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Back in the USA

September 9, 1945

Letters from Theodore Katz

a woman seated in a wicker chair outdoors on a lawn with a uniformed man seated on the arm of the chair with his arm around her

This is probably the photo Ted shared with the crowd. Photo courtesy of Richard Katz.

[postmarked September 9, 1945]


Dearest Helen –

It’s Sat. morning – 11:10, to be exact. I’ve been up about a half an hour – had breakfast and now I sit writing to you. For the occasion, I’m wearing my writing costume – my white pants and my pink striped pajama tops. As you will remember, these are the pants whose fly simply refuses to stay closed – and as I take a moment to check – sure enough, it hasn’t changed a bit. I wish you were here to point at it accusingly.

But – to recheck and narrate my activities since my last writing, let me go back to Thurs evening. That was the night of the company party. It was held in Watertown at the USO. We had the whole place to ourselves – and the boys decorated the place to fit the occasion. There was plenty of food, coke, beer, etc. – a group of the local belles were invited, a juke box played for those whose interests ran toward the terpsichorean and I had the fellows from our gigantic orchestra there to play a few numbers from time to time.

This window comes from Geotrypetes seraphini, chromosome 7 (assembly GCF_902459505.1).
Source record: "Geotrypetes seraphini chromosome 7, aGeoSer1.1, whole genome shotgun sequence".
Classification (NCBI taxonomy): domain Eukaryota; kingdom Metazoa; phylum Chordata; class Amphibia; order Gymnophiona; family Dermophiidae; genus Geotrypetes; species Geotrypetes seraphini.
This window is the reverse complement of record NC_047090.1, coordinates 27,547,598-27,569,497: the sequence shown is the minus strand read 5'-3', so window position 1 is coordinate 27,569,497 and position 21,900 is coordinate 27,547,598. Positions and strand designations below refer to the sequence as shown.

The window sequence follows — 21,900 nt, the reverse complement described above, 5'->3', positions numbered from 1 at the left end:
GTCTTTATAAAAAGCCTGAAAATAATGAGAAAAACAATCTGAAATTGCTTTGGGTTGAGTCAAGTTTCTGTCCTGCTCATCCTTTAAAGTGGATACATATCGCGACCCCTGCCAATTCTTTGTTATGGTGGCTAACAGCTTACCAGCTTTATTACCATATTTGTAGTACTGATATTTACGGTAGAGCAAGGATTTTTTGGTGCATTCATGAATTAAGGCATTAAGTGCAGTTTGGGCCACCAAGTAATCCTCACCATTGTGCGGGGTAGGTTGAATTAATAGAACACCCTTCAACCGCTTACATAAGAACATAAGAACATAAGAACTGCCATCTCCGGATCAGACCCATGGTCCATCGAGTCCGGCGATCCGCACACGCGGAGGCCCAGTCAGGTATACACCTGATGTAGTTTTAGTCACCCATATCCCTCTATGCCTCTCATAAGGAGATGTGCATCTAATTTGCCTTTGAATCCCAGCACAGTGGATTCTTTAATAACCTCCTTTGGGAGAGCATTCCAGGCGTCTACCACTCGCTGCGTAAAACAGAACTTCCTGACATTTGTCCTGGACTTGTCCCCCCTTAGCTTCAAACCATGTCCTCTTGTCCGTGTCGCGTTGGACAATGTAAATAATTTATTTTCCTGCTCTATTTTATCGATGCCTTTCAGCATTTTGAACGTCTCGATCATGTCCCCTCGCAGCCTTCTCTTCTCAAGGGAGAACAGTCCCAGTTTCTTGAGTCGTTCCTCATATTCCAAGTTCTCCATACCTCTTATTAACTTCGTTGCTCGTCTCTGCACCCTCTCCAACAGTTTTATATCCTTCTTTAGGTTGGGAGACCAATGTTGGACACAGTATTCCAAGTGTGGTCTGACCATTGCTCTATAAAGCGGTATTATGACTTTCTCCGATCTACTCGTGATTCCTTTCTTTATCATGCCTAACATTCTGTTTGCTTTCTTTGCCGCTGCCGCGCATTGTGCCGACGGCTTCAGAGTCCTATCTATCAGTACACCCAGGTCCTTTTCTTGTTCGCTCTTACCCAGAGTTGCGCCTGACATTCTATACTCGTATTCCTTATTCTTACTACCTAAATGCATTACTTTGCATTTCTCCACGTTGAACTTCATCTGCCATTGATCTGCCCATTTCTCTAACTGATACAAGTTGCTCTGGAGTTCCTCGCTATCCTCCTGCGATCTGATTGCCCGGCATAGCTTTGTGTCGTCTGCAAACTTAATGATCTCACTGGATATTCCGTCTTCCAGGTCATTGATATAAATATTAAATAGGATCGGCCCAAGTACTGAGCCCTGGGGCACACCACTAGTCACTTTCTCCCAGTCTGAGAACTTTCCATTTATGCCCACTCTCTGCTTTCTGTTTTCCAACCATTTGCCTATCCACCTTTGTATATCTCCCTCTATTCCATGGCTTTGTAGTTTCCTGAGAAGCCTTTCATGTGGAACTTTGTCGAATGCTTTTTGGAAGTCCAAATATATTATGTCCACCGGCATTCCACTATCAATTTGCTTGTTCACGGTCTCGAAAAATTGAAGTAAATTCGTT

I finally saw Edith – she was there with Jack. She looked very well and has lost a great deal of weight since the last time I saw her. Of course, she isn’t exactly a sylph yet – but, still, the improvement is remarkable. She asked about you and wanted to know how you were, and if you had gained any weight (this seems to be running into a dissertation on poundage). I showed her the picture of us in the chair. Well, you know what happens when you show a picture to anyone. Immediately, a crowd gathers and everyone wants to see it – and everyone said, “She’s lovely” – “Very, very nice,” etc. – After about 5 minutes of this, someone said, in a surprised tone, “Look, Ted’s in the picture, too” – So, everyone said “Where?” – and they all looked at the picture again and their only comment was “oh yes, I hadn’t noticed.” So, I indignantly put the picture back in the wallet and took my plate back for more potato salad.

On the whole, though, the party was surprisingly dull and quiet – I don’t know why.

At one point, feeling the urge to try my dancing ability, I cut in on one of the fellows who was dancing with the girl who seemed quite efficient at making her feet move in time to the music, and he, all in fun, ranted and raved, saying that I couldn’t cut in – and I insisted that I would – until finally he relinquished his grasp on her and with an exaggerated bow, gave her to me. She, obviously flattered by all the attention given her, coquettishly inquired why my insistence was so strong – whereupon, her former partner pointed to her coiffure and said “He always goes for girls who wear their hair like that” – so I looked and noted with surprise that she had a braid across the top of her head. It was wasn’t [sic] like yours, - but rather a puny little braid – but a braid anyway. Incidentally, she was from – you guessed it – Brooklyn, – in Watertown on a vacation.